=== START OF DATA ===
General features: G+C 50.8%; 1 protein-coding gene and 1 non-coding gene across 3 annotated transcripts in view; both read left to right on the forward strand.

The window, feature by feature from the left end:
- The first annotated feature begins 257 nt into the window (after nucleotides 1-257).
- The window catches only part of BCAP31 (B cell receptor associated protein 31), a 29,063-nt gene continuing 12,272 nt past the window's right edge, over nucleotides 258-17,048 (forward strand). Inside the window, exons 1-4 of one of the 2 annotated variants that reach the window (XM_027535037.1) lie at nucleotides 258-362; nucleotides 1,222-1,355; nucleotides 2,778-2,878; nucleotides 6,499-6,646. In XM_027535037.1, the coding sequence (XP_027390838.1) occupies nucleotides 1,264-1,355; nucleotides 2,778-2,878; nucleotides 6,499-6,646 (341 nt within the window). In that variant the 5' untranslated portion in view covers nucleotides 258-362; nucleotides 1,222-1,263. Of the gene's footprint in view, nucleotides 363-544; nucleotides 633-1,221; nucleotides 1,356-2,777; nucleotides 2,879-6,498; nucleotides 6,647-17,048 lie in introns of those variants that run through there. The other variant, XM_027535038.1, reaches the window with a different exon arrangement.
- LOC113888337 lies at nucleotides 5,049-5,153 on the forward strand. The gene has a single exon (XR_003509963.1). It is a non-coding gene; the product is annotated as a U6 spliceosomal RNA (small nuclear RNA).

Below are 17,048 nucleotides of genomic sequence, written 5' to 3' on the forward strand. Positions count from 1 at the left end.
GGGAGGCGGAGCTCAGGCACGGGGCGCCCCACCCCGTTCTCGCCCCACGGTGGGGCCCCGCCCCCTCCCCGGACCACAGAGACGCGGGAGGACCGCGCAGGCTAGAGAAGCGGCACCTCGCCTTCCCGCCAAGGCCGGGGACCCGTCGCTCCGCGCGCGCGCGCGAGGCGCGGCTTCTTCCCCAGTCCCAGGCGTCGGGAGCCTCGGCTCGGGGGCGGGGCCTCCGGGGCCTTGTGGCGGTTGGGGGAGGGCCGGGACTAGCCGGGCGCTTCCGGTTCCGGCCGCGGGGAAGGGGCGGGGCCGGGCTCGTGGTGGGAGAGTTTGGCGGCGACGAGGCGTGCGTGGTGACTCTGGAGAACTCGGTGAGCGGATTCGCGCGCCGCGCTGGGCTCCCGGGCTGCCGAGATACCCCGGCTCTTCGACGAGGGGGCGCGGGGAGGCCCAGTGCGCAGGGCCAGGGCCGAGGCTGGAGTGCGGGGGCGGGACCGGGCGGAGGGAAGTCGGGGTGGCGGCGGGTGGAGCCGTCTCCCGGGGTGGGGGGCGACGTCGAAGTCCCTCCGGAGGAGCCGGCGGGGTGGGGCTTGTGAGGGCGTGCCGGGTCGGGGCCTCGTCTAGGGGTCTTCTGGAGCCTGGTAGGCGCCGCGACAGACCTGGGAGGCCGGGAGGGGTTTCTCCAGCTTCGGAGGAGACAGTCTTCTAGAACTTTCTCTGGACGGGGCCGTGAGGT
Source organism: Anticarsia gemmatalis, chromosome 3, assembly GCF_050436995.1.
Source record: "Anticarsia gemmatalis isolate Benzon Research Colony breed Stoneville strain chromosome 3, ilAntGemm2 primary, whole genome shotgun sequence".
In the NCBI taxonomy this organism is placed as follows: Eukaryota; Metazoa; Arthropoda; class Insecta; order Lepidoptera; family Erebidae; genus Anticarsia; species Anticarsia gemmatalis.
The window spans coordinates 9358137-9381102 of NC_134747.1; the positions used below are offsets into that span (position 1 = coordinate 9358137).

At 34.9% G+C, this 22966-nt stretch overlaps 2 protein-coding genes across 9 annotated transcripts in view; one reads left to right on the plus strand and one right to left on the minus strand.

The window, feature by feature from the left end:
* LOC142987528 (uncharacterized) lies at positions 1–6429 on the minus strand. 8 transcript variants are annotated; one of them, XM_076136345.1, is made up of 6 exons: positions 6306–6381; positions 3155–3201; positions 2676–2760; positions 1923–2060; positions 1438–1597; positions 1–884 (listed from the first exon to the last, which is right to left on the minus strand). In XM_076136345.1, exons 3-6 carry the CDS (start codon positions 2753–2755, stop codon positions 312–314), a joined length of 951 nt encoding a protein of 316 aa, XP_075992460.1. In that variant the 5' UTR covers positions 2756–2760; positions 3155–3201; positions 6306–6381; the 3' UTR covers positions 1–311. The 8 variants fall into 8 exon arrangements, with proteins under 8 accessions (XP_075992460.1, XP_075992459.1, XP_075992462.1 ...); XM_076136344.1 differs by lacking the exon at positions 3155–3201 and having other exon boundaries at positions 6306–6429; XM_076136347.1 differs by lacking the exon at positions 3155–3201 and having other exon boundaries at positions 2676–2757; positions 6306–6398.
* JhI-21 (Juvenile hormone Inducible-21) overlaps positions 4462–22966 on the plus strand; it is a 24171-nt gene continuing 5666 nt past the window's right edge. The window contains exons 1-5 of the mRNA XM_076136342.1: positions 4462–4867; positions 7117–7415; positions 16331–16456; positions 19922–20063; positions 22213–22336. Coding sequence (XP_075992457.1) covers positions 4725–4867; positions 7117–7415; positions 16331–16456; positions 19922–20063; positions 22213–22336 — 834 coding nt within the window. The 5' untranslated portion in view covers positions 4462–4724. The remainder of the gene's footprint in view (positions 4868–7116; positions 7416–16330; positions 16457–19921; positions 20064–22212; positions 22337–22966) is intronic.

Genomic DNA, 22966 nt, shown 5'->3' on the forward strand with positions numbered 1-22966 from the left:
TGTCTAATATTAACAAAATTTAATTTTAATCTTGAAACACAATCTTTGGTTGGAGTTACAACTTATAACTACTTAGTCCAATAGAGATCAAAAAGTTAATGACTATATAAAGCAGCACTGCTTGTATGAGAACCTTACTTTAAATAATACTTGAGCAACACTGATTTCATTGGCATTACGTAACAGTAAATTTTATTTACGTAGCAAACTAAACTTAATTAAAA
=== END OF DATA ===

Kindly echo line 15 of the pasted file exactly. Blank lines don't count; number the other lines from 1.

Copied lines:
* JhI-21 (Juvenile hormone Inducible-21) overlaps positions 4462–22966 on the plus strand; it is a 24171-nt gene continuing 5666 nt past the window's right edge. The window contains exons 1-5 of the mRNA XM_076136342.1: positions 4462–4867; positions 7117–7415; positions 16331–16456; positions 19922–20063; positions 22213–22336. Coding sequence (XP_075992457.1) covers positions 4725–4867; positions 7117–7415; positions 16331–16456; positions 19922–20063; positions 22213–22336 — 834 coding nt within the window. The 5' untranslated portion in view covers positions 4462–4724. The remainder of the gene's footprint in view (positions 4868–7116; positions 7416–16330; positions 16457–19921; positions 20064–22212; positions 22337–22966) is intronic.